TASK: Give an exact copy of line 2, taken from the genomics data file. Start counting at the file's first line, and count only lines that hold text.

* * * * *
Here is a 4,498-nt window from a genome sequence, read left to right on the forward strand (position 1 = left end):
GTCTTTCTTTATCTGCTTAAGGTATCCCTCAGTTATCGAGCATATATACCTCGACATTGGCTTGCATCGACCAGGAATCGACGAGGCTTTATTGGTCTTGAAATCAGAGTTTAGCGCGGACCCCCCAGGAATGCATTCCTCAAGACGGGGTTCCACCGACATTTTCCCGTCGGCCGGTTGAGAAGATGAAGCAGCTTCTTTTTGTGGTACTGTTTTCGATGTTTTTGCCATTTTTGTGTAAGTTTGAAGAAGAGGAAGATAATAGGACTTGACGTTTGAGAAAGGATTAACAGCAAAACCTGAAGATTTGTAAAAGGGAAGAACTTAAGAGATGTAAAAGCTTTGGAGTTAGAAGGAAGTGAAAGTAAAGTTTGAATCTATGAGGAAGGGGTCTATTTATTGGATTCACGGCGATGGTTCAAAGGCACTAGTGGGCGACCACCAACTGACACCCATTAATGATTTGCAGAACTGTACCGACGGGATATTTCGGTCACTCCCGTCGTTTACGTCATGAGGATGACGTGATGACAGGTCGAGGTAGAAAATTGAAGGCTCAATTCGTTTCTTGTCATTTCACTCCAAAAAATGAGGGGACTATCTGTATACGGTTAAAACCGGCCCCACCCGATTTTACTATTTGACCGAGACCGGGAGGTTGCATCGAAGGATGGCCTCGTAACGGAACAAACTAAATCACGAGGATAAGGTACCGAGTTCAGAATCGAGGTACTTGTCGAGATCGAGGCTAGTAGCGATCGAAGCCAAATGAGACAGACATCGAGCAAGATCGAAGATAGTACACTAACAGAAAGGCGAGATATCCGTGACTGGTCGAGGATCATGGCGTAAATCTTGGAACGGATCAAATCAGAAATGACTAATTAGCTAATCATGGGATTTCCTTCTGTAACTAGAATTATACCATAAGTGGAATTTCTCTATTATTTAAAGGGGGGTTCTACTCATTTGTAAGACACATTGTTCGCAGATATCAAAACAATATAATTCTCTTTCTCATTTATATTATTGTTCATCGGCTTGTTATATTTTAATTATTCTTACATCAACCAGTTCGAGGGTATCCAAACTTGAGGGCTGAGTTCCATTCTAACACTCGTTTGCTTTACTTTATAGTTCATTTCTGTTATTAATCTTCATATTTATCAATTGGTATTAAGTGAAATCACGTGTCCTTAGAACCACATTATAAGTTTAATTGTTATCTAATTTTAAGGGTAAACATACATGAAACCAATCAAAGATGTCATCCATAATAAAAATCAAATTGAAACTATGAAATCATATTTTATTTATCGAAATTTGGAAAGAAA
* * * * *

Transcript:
GTCTTTCTTTATCTGCTTAAGGTATCCCTCAGTTATCGAGCATATATACCTCGACATTGGCTTGCATCGACCAGGAATCGACGAGGCTTTATTGGTCTTGAAATCAGAGTTTAGCGCGGACCCCCCAGGAATGCATTCCTCAAGACGGGGTTCCACCGACATTTTCCCGTCGGCCGGTTGAGAAGATGAAGCAGCTTCTTTTTGTGGTACTGTTTTCGATGTTTTTGCCATTTTTGTGTAAGTTTGAAGAAGAGGAAGATAATAGGACTTGACGTTTGAGAAAGGATTAACAGCAAAACCTGAAGATTTGTAAAAGGGAAGAACTTAAGAGATGTAAAAGCTTTGGAGTTAGAAGGAAGTGAAAGTAAAGTTTGAATCTATGAGGAAGGGGTCTATTTATTGGATTCACGGCGATGGTTCAAAGGCACTAGTGGGCGACCACCAACTGACACCCATTAATGATTTGCAGAACTGTACCGACGGGATATTTCGGTCACTCCCGTCGTTTACGTCATGAGGATGACGTGATGACAGGTCGAGGTAGAAAATTGAAGGCTCAATTCGTTTCTTGTCATTTCACTCCAAAAAATGAGGGGACTATCTGTATACGGTTAAAACCGGCCCCACCCGATTTTACTATTTGACCGAGACCGGGAGGTTGCATCGAAGGATGGCCTCGTAACGGAACAAACTAAATCACGAGGATAAGGTACCGAGTTCAGAATCGAGGTACTTGTCGAGATCGAGGCTAGTAGCGATCGAAGCCAAATGAGACAGACATCGAGCAAGATCGAAGATAGTACACTAACAGAAAGGCGAGATATCCGTGACTGGTCGAGGATCATGGCGTAAATCTTGGAACGGATCAAATCAGAAATGACTAATTAGCTAATCATGGGATTTCCTTCTGTAACTAGAATTATACCATAAGTGGAATTTCTCTATTATTTAAAGGGGGGTTCTACTCATTTGTAAGACACATTGTTCGCAGATATCAAAACAATATAATTCTCTTTCTCATTTATATTATTGTTCATCGGCTTGTTATATTTTAATTATTCTTACATCAACCAGTTCGAGGGTATCCAAACTTGAGGGCTGAGTTCCATTCTAACACTCGTTTGCTTTACTTTATAGTTCATTTCTGTTATTAATCTTCATATTTATCAATTGGTATTAAGTGAAATCACGTGTCCTTAGAACCACATTATAAGTTTAATTGTTATCTAATTTTAAGGGTAAACATACATGAAACCAATCAAAGATGTCATCCATAATAAAAATCAAATTGAAACTATGAAATCATATTTTATTTATCGAAATTTGGAAAGAAA